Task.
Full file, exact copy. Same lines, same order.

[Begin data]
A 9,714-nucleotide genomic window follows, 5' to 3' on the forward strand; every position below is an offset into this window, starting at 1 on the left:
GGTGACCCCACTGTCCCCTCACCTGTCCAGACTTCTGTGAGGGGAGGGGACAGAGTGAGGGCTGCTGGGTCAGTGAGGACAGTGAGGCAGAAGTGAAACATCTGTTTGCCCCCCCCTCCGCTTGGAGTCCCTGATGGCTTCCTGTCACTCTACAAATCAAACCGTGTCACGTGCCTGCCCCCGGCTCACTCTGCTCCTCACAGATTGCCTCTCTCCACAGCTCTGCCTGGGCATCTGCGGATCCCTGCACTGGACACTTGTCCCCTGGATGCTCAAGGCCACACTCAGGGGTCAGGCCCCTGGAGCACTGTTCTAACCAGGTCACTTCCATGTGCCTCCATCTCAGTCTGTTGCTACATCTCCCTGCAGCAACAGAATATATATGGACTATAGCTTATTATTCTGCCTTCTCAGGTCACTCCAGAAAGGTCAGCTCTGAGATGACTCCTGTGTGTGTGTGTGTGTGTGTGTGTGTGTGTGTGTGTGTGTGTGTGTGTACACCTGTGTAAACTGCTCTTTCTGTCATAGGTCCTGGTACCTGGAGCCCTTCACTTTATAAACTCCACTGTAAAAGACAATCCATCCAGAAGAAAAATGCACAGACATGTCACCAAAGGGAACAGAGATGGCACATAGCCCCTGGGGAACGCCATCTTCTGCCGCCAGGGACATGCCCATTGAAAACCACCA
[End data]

A 9,714-nucleotide genomic window follows, 5' to 3' on the forward strand; every position below is an offset into this window, starting at 1 on the left:
GGTGACCCCACTGTCCCCTCACCTGTCCAGACTTCTGTGAGGGGAGGGGACAGAGTGAGGGCTGCTGGGTCAGTGAGGACAGTGAGGCAGAAGTGAAACATCTGTTTGCCCCCCCCTCCGCTTGGAGTCCCTGATGGCTTCCTGTCACTCTACAAATCAAACCGTGTCACGTGCCTGCCCCCGGCTCACTCTGCTCCTCACAGATTGCCTCTCTCCACAGCTCTGCCTGGGCATCTGCGGATCCCTGCACTGGACACTTGTCCCCTGGATGCTCAAGGCCACACTCAGGGGTCAGGCCCCTGGAGCACTGTTCTAACCAGGTCACTTCCATGTGCCTCCATCTCAGTCTGTTGCTACATCTCCCTGCAGCAACAGAATATATATGGACTATAGCTTATTATTCTGCCTTCTCAGGTCACTCCAGAAAGGTCAGCTCTGAGATGACTCCTGTGTGTGTGTGTGTGTGTGTGTGTGTGTGTGTGTGTGTGTGTGTGTGTACACCTGTGTAAACTGCTCTTTCTGTCATAGGTCCTGGTACCTGGAGCCCTTCACTTTATAAACTCCACTGTAAAAGACAATCCATCCAGAAGAAAAATGCACAGACATGTCACCAAAGGGAACAGAGATGGCACATAGCCCCTGGGGAACGCCATCTTCTGCCGCCAGGGACATGCCCATTGAAAACCACCA